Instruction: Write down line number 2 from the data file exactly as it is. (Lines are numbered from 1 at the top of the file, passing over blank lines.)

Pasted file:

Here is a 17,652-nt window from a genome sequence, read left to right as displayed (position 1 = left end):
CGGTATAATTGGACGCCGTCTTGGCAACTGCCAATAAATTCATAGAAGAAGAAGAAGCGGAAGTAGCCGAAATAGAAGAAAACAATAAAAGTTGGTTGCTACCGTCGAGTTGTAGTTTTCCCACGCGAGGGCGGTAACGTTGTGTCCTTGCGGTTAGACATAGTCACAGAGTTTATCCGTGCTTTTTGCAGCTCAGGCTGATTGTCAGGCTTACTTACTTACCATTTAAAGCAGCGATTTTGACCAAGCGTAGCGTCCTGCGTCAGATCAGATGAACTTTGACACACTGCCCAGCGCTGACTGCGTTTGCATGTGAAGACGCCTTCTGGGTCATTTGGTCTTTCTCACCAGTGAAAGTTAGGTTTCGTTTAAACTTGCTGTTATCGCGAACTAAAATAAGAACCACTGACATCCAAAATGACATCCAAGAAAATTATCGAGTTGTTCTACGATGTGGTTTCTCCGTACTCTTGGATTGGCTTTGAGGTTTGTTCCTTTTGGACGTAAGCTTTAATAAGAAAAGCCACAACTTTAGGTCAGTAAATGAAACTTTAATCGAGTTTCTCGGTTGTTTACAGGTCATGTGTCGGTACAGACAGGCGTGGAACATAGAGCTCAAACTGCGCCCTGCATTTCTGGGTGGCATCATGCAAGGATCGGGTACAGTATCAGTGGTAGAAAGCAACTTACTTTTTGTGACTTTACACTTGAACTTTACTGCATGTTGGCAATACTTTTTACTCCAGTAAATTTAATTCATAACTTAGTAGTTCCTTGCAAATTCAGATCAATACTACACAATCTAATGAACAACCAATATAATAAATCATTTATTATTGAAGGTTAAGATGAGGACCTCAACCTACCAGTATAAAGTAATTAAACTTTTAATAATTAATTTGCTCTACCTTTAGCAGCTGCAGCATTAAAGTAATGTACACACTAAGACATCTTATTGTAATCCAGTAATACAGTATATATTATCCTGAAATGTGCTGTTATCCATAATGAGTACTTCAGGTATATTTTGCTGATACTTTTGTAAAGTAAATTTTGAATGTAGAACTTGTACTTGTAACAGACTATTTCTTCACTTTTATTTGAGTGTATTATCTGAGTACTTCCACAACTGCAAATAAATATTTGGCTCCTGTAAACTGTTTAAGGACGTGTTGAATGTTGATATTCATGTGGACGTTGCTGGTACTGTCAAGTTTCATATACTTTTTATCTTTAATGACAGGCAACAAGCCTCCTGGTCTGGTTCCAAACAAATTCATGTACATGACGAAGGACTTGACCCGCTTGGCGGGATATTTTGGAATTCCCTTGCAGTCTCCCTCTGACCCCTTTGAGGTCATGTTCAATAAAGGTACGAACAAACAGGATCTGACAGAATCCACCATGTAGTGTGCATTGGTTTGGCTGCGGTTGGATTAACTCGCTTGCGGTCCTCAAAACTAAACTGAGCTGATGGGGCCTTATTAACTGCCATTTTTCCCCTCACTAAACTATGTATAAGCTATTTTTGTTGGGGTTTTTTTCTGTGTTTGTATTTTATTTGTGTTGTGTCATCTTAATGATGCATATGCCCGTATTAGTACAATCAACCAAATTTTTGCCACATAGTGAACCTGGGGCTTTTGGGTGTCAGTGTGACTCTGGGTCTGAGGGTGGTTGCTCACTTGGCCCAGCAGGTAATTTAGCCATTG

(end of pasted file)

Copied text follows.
CGGTATAATTGGACGCCGTCTTGGCAACTGCCAATAAATTCATAGAAGAAGAAGAAGCGGAAGTAGCCGAAATAGAAGAAAACAATAAAAGTTGGTTGCTACCGTCGAGTTGTAGTTTTCCCACGCGAGGGCGGTAACGTTGTGTCCTTGCGGTTAGACATAGTCACAGAGTTTATCCGTGCTTTTTGCAGCTCAGGCTGATTGTCAGGCTTACTTACTTACCATTTAAAGCAGCGATTTTGACCAAGCGTAGCGTCCTGCGTCAGATCAGATGAACTTTGACACACTGCCCAGCGCTGACTGCGTTTGCATGTGAAGACGCCTTCTGGGTCATTTGGTCTTTCTCACCAGTGAAAGTTAGGTTTCGTTTAAACTTGCTGTTATCGCGAACTAAAATAAGAACCACTGACATCCAAAATGACATCCAAGAAAATTATCGAGTTGTTCTACGATGTGGTTTCTCCGTACTCTTGGATTGGCTTTGAGGTTTGTTCCTTTTGGACGTAAGCTTTAATAAGAAAAGCCACAACTTTAGGTCAGTAAATGAAACTTTAATCGAGTTTCTCGGTTGTTTACAGGTCATGTGTCGGTACAGACAGGCGTGGAACATAGAGCTCAAACTGCGCCCTGCATTTCTGGGTGGCATCATGCAAGGATCGGGTACAGTATCAGTGGTAGAAAGCAACTTACTTTTTGTGACTTTACACTTGAACTTTACTGCATGTTGGCAATACTTTTTACTCCAGTAAATTTAATTCATAACTTAGTAGTTCCTTGCAAATTCAGATCAATACTACACAATCTAATGAACAACCAATATAATAAATCATTTATTATTGAAGGTTAAGATGAGGACCTCAACCTACCAGTATAAAGTAATTAAACTTTTAATAATTAATTTGCTCTACCTTTAGCAGCTGCAGCATTAAAGTAATGTACACACTAAGACATCTTATTGTAATCCAGTAATACAGTATATATTATCCTGAAATGTGCTGTTATCCATAATGAGTACTTCAGGTATATTTTGCTGATACTTTTGTAAAGTAAATTTTGAATGTAGAACTTGTACTTGTAACAGACTATTTCTTCACTTTTATTTGAGTGTATTATCTGAGTACTTCCACAACTGCAAATAAATATTTGGCTCCTGTAAACTGTTTAAGGACGTGTTGAATGTTGATATTCATGTGGACGTTGCTGGTACTGTCAAGTTTCATATACTTTTTATCTTTAATGACAGGCAACAAGCCTCCTGGTCTGGTTCCAAACAAATTCATGTACATGACGAAGGACTTGACCCGCTTGGCGGGATATTTTGGAATTCCCTTGCAGTCTCCCTCTGACCCCTTTGAGGTCATGTTCAATAAAGGTACGAACAAACAGGATCTGACAGAATCCACCATGTAGTGTGCATTGGTTTGGCTGCGGTTGGATTAACTCGCTTGCGGTCCTCAAAACTAAACTGAGCTGATGGGGCCTTATTAACTGCCATTTTTCCCCTCACTAAACTATGTATAAGCTATTTTTGTTGGGGTTTTTTTCTGTGTTTGTATTTTATTTGTGTTGTGTCATCTTAATGATGCATATGCCCGTATTAGTACAATCAACCAAATTTTTGCCACATAGTGAACCTGGGGCTTTTGGGTGTCAGTGTGACTCTGGGTCTGAGGGTGGTTGCTCACTTGGCCCAGCAGGTAATTTAGCCATTG